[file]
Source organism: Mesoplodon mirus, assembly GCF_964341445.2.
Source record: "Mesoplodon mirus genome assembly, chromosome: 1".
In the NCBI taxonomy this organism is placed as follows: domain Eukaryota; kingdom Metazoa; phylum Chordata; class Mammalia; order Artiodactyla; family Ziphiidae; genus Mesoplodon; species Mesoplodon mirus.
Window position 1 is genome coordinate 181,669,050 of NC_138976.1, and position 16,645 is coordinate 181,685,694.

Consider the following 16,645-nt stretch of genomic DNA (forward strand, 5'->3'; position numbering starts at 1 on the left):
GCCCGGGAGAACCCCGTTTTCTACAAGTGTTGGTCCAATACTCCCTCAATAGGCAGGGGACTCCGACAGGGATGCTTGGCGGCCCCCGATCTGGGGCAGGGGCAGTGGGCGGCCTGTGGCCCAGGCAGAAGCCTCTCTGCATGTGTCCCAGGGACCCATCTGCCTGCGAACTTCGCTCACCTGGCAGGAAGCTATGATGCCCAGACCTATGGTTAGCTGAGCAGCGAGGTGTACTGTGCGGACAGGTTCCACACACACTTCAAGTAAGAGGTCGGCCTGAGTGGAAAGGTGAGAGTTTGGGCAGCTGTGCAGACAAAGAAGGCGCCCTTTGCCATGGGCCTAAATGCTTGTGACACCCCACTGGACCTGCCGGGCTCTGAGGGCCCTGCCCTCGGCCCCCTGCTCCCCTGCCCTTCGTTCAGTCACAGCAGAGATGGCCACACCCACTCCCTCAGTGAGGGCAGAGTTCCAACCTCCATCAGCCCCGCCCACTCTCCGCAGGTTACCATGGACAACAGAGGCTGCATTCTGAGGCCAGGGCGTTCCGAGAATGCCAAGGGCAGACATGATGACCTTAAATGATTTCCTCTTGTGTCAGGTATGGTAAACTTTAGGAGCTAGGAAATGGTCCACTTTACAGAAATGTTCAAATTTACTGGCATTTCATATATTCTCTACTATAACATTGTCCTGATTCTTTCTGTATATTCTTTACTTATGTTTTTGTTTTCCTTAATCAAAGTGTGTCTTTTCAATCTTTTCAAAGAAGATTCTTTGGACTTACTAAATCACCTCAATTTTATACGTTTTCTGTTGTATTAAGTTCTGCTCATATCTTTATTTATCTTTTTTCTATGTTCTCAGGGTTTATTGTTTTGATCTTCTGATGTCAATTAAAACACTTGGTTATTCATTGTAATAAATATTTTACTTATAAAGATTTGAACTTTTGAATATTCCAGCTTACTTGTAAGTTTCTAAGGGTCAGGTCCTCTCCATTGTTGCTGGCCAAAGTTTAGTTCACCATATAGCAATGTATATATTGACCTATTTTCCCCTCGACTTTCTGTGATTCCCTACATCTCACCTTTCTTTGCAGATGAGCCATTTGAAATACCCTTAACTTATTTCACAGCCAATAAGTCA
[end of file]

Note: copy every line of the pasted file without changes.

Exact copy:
Source organism: Mesoplodon mirus, assembly GCF_964341445.2.
Source record: "Mesoplodon mirus genome assembly, chromosome: 1".
In the NCBI taxonomy this organism is placed as follows: domain Eukaryota; kingdom Metazoa; phylum Chordata; class Mammalia; order Artiodactyla; family Ziphiidae; genus Mesoplodon; species Mesoplodon mirus.
Window position 1 is genome coordinate 181,669,050 of NC_138976.1, and position 16,645 is coordinate 181,685,694.

Consider the following 16,645-nt stretch of genomic DNA (forward strand, 5'->3'; position numbering starts at 1 on the left):
GCCCGGGAGAACCCCGTTTTCTACAAGTGTTGGTCCAATACTCCCTCAATAGGCAGGGGACTCCGACAGGGATGCTTGGCGGCCCCCGATCTGGGGCAGGGGCAGTGGGCGGCCTGTGGCCCAGGCAGAAGCCTCTCTGCATGTGTCCCAGGGACCCATCTGCCTGCGAACTTCGCTCACCTGGCAGGAAGCTATGATGCCCAGACCTATGGTTAGCTGAGCAGCGAGGTGTACTGTGCGGACAGGTTCCACACACACTTCAAGTAAGAGGTCGGCCTGAGTGGAAAGGTGAGAGTTTGGGCAGCTGTGCAGACAAAGAAGGCGCCCTTTGCCATGGGCCTAAATGCTTGTGACACCCCACTGGACCTGCCGGGCTCTGAGGGCCCTGCCCTCGGCCCCCTGCTCCCCTGCCCTTCGTTCAGTCACAGCAGAGATGGCCACACCCACTCCCTCAGTGAGGGCAGAGTTCCAACCTCCATCAGCCCCGCCCACTCTCCGCAGGTTACCATGGACAACAGAGGCTGCATTCTGAGGCCAGGGCGTTCCGAGAATGCCAAGGGCAGACATGATGACCTTAAATGATTTCCTCTTGTGTCAGGTATGGTAAACTTTAGGAGCTAGGAAATGGTCCACTTTACAGAAATGTTCAAATTTACTGGCATTTCATATATTCTCTACTATAACATTGTCCTGATTCTTTCTGTATATTCTTTACTTATGTTTTTGTTTTCCTTAATCAAAGTGTGTCTTTTCAATCTTTTCAAAGAAGATTCTTTGGACTTACTAAATCACCTCAATTTTATACGTTTTCTGTTGTATTAAGTTCTGCTCATATCTTTATTTATCTTTTTTCTATGTTCTCAGGGTTTATTGTTTTGATCTTCTGATGTCAATTAAAACACTTGGTTATTCATTGTAATAAATATTTTACTTATAAAGATTTGAACTTTTGAATATTCCAGCTTACTTGTAAGTTTCTAAGGGTCAGGTCCTCTCCATTGTTGCTGGCCAAAGTTTAGTTCACCATATAGCAATGTATATATTGACCTATTTTCCCCTCGACTTTCTGTGATTCCCTACATCTCACCTTTCTTTGCAGATGAGCCATTTGAAATACCCTTAACTTATTTCACAGCCAATAAGTCA